My body has been through its fair share of ups and downs... so why do I struggle to love it as it is

EIMEAR HUTCHINSON has promised she’ll be kinder to herself - as she reflects on her self-criticism of her body and talks about why it’s important to end the simmering battle with her body image
My body has been through its fair share of ups and downs... so why do I struggle to love it as it is

Eimear decided to say goodbye to clothes that she knew didn’t fit her body or her life. Picture: Stock

I DON’T know if it’s a return to (relative!) normality or a cumulation of the last 18 months, but lately I’m stuck in a bit of a rut when it comes to my body and my clothes.

I am sure I am not the only one that relied heavily on leggings and stretchy pants for comfort (and room) during lockdowns and the brief breaks between, but now that I’m expected to wear jeans again, the truth of the bit of comfort eating I may have enjoyed is coming back to haunt me.

To some, it may sound vain to whinge about minor inconveniences such as having put on a few pounds during the pandemic or worrying about what to wear out on a Friday night, but if the last 18 months has taught us anything, it’s that we are all fighting our own battles and they can differ greatly.

In the last few weeks and months I have been stewing over the concept of really just accepting my body and ending the simmering battle that ticks over the back of my mind almost constantly telling me ‘I should lose a few pounds’. I am so sick of that narrative.

Is my body perfect? No! I certainly don’t like the shape of my tummy but nine years of staring at it, willing the overhang from all my C-sections to disappear, has left me feeling like that was a total waste of energy because it is so minor in the greater scheme of things.

My body has been through its fair share of ups and downs over the last nine years – four large, healthy babies, four C-sections and one pandemic - and yet I have emerged from it all content and healthy, but I still give my body a hard time for the way it looks. And that is not fair on it nor is it fair on my mind.

I am in the privileged position of being a mother to four girls and as they get older the more I realise that how I view myself must affect how they view me and themselves into the future. 

I would never whinge about my body in front of them nor would I ever make any suggestion that I am dieting (not that I do, I like wine and chocolate far too much!).

We try to live a healthy lifestyle, have a balanced diet and a keen interest in sports, no extremes. As the girls get older, I realise that there are too many small battles to be fought on a daily basis and me fighting with myself in my own head is just not fair on anyone. How can I ask and encourage them to love themselves from inside and out if I can’t even do it myself?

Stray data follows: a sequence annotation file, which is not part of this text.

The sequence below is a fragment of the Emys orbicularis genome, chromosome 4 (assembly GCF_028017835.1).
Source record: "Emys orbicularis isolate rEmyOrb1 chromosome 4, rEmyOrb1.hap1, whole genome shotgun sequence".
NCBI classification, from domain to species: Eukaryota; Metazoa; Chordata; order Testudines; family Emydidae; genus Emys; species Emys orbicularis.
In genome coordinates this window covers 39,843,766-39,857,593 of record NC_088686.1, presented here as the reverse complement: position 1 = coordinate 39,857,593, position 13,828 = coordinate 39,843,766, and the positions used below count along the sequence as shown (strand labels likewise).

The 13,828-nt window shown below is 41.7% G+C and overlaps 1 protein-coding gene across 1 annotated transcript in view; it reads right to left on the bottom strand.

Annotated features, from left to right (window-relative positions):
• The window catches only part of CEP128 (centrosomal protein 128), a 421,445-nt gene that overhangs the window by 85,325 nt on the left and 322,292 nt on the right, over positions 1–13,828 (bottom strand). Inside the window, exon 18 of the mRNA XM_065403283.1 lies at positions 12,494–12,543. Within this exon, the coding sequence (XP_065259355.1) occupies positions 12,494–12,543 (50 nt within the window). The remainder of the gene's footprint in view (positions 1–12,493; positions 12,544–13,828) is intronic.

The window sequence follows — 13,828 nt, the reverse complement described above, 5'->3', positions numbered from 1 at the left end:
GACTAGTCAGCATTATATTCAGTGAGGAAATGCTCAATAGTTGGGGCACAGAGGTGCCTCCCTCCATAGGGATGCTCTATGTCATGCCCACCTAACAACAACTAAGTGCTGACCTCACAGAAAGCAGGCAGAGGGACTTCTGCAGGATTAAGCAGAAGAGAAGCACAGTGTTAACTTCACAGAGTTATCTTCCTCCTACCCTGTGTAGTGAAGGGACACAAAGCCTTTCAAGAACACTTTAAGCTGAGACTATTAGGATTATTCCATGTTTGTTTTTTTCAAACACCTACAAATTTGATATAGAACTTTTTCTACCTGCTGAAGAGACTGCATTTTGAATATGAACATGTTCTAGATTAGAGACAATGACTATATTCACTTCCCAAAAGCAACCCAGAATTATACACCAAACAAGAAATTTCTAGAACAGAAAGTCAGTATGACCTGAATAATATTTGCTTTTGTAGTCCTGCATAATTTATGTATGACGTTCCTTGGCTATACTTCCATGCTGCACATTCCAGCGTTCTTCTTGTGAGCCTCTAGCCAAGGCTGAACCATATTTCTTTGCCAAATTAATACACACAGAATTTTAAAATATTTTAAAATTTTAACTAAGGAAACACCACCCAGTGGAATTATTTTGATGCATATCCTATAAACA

Last week, I felt enough was enough, I attacked my wardrobe with a vigour it hasn’t seen in quite some time. I have wardrobes overflowing with clothes but, as the phrase suggests, I wear 20% of my clothes 80% of the time.

I watched Marie Kondo’s Netflix documentary a few weeks ago and her advice is simple but effective – if an item of clothing doesn’t ‘spark joy’ pass it on; so I got ruthless. I had held onto clothes for years that simply didn’t fit my body or my lifestyle. I think we all have those items lurking around in our closets that we won’t throw out because some day they will eventually fit us, but I am so sick of waiting for some day.

I spend a lot of time online, I could blame my job, but it’s an escape from reality from time to time, and social media has given me a glimpse into the life of others online that, at times, gives me a certain degree of wardrobe and body envy. 

In the idealised version of my life, I swan around in dresses and heels, always calm and collected, carrying a bag artfully placed across my arm and a coffee in the other. The reality is that its jeans, jumpers and leggings that get me through the day most comfortably, I’m always rushing, I don’t carry a bag because I fire everything in under the buggy, and the coffee usually ends up either left to go cold or spilled down my front. And that’s ok, I like my life, I like my clothes and I wouldn’t change it for the world, so I just need to change the narrative in my own head and remind myself I am already living the idealised version of my own life – healthy, happy, doing a job I love surrounded by wonderful people.

Some might say, just lose the few pounds and you’ll feel better. Maybe it’s the effect of the pandemic that has made me realise that zoning in on little details is such a waste of time and energy, there is life to be lived and enjoyed and why waste another second of the day berating your body if it can let you live the life you want to live? If you’re smiling, that’s all anyone will notice.

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